–submitted by Carol Toussaint; photo by Loretta Himmelsbach
Is conflict between workers and employers inevitable? Professor Dennis Dresang, UW-Madison, did not answer this question so much as he gave us background and information to help us reach our own conclusion. Dresang, Professor Emeritus of Public Affairs and Political Science, is the Founding Director of the LaFollette School of Public Affairs.
Covering a wide range of economic and political topics from the “company town” of which Kohler, Wisconsin, is widely cited as one model, to W. Edward Deming’s “Quality Management” approach in post-WW II Japan, Professor Dresang presented a chronology of labor/management disputes; one of which preceded Wisconsin Statehood (1848). Many of us could recall when Kohler (1954-60) or Hortonville (1974) were in the news, but most of us needed Dresang to provide details of some of the other conflicts. In 1886 when Governor Jeremiah Rusk mobilized the militia, 16,000 workers were on strike at Milwaukee Bayview’s Rolling Mills plant. Seven protesters were killed and a number wounded. At the Fox Valley Mills strike (1898), Attorney Clarence Darrow successfully defended the workers.
No talk on the History of Labor Development in Wisconsin or any other state would be complete without recognizing the depression era work of UW Professor John R. Commons. Dresang covered the worker issues and working with employers required to accomplish the Worker’s Compensation Fund, a national model.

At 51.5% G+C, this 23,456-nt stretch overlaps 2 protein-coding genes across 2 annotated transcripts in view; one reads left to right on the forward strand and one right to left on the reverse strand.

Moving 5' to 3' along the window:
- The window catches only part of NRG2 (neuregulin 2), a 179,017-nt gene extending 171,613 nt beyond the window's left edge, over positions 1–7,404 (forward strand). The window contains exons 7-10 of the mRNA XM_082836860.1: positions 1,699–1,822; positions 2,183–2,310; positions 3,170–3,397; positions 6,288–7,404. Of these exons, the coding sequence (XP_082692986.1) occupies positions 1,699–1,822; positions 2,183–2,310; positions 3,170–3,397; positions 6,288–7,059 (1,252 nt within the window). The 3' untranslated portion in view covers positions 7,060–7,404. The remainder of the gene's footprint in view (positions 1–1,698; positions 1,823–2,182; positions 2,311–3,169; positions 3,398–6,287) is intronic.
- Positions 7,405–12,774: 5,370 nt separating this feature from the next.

The Wisconsin Idea was not mentioned during the program, but in the opinion of many, Dresang epitomizes what most citizens think of when that phrase is used. While a teacher and administrator at the UW, he has been called upon numerous times to lead a task force by appointment of a governor or by city and county officials when his academic expertise was needed. (See last week’s write-up in Rotary News for some details). One particular assignment was while he was on leave in 1976-77 to direct the State Employment Relations Study Commission. If time had allowed, Professor Dresang would surely have received questions on that topic.
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